• Does Not Play Well With Others: Since most energy gels are really nothing more than super-simple carbohydrates (ie, sugar), you wouldn’t think combining them with other foods or drinks would ever pose a problem. And you would be completely — and sometimes, painfully — wrong. The wrong gel, eaten at the same time as the wrong energy bar, washed down by the wrong energy drink, and then nicely shook up on a bike, is a recipe for … ummm… gastric distress. Which ones should you not combine? Everyone seems to react differently to different combinations, so I’m afraid you’ll have to experiment, preferably on a day on which you do not later have pressing social engagements.
  • Tastes Horrible: The very best energy gel in the world would be one that somehow has no taste at all (or, perhaps, one that tastes like chicken). As is, though, no matter what flavor the gel packet advertises, the overwhelming sensation of every single gel is of extraordinary sweetness. And if, over the course of a long endurance ride, you suck down enough of these energy gels, you will stop noticing any flavor other than sweetness. Seriously, I recall riding on the Kokopelli Trail and sucking down a PowerGel, without looking at the wrapper. I then asked myself, "Was that lemon-lime or Strawberry Banana?" I had no idea. It was just sweet. So the next time I sucked one down, I made a point of not looking at it, and tried to tell which flavor it was. I couldn’t. Just sweet. Sickeningly sweet.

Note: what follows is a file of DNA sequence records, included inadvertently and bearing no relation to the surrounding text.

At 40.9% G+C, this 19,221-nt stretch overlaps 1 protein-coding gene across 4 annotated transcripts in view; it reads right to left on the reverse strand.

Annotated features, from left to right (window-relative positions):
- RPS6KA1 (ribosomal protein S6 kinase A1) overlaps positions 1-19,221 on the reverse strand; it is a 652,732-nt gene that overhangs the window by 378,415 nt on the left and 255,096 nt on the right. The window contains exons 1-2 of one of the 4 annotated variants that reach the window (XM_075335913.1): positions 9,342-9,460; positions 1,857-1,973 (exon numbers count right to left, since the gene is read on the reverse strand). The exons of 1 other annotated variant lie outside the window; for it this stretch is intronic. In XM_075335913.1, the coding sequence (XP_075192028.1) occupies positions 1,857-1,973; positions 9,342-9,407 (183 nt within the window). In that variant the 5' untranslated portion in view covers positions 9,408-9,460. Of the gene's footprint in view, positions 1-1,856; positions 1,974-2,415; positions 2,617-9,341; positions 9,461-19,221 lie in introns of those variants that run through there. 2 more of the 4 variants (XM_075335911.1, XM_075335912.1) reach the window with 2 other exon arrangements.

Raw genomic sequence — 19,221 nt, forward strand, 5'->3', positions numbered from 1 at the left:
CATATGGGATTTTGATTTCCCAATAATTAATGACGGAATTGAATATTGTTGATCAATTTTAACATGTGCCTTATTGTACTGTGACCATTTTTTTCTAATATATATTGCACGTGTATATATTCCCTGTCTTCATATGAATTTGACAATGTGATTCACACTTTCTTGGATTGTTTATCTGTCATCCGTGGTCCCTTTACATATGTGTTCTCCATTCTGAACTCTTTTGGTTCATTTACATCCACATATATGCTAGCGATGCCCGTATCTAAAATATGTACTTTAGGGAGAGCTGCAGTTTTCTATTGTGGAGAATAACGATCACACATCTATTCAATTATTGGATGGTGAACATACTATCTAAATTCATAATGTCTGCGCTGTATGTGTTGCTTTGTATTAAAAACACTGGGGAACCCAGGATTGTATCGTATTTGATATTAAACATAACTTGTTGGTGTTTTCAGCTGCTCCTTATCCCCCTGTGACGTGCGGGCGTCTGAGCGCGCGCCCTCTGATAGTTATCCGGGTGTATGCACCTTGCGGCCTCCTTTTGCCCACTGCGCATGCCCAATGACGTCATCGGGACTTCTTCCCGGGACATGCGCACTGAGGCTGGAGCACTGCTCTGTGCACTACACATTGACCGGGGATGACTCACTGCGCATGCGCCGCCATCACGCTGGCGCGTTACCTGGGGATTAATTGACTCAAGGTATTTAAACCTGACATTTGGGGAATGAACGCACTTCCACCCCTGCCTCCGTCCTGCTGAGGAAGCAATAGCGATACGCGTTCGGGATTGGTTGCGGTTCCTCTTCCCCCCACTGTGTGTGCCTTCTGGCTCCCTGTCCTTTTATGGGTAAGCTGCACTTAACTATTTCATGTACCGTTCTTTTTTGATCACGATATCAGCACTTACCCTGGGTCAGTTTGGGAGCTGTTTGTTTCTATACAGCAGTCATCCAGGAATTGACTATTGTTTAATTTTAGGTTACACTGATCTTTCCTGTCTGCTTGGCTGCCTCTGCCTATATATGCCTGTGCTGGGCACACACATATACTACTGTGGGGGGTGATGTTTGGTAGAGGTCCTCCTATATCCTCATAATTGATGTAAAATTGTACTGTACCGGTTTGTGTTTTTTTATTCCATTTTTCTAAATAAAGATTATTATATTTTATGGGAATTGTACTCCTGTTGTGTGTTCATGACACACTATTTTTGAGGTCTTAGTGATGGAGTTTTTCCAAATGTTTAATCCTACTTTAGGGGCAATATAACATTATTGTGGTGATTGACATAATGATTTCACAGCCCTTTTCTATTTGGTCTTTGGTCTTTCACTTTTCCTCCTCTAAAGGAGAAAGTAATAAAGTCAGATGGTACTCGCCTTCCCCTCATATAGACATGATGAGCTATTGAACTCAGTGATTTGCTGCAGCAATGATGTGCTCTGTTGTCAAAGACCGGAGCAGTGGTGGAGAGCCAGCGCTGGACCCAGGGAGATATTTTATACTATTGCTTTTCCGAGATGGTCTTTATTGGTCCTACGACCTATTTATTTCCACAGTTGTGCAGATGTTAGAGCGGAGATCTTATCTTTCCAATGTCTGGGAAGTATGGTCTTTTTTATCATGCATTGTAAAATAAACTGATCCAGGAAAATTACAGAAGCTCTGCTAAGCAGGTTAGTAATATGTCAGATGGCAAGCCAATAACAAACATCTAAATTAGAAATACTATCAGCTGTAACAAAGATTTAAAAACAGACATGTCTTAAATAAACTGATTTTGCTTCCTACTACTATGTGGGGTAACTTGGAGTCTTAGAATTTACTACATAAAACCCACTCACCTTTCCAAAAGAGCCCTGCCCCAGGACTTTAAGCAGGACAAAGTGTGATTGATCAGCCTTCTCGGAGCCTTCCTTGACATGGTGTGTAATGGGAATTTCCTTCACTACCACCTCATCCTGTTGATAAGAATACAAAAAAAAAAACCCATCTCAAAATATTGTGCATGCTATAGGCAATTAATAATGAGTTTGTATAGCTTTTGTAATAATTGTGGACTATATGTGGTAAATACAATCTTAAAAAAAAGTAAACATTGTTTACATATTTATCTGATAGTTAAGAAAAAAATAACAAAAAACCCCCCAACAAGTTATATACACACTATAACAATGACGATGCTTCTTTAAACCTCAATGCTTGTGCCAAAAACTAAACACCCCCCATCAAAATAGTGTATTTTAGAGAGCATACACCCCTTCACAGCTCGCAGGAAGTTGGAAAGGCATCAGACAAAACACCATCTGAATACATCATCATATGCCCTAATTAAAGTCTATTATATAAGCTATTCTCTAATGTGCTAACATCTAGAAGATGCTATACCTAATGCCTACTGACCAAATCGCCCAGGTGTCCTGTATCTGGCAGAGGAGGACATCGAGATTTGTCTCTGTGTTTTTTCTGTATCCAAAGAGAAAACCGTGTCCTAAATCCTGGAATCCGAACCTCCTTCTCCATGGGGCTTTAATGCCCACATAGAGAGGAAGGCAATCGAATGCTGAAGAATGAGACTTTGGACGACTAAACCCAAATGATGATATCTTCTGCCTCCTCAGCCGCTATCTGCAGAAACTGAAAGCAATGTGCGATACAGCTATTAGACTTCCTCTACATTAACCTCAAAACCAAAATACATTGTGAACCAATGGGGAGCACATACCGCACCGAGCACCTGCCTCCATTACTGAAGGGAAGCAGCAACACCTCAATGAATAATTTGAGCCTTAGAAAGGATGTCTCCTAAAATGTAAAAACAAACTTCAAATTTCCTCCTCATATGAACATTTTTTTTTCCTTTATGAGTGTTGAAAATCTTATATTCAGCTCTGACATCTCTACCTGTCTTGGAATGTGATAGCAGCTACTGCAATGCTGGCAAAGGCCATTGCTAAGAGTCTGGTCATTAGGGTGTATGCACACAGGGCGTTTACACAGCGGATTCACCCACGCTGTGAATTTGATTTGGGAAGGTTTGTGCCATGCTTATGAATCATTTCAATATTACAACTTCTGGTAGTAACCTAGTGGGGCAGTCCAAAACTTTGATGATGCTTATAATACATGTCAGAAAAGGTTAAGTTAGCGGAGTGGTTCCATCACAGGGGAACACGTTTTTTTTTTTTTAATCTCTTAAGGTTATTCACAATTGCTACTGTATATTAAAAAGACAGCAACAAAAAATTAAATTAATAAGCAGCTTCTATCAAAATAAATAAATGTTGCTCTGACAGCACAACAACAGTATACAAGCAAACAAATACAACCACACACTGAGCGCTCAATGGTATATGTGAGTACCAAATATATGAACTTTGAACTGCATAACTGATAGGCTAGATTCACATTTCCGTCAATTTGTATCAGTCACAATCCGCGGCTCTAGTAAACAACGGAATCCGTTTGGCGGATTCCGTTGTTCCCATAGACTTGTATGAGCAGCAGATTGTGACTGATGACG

• Loss of Humanity: Once you start using energy gel, you have admitted that you are willing to eat something nasty, just for the calories. You’re no longer eating like a civilized human, you’re feeding a machine. The next step on this path is the consumption of Soylent Green (Assimilation into the Borg Collective is the step after that).

Easy Access

The whole point of using an energy gel is to get calories into you as quickly as possible. You don’t want to stop or slow down. So where do you keep them? Well, that depends on how many you need to carry. I put one under the elastic of each leg of my shorts, with just the tab showing. The gels stay put that way, and I can grab one with one hand, tear it open with my teeth, and suck it down in just a few seconds.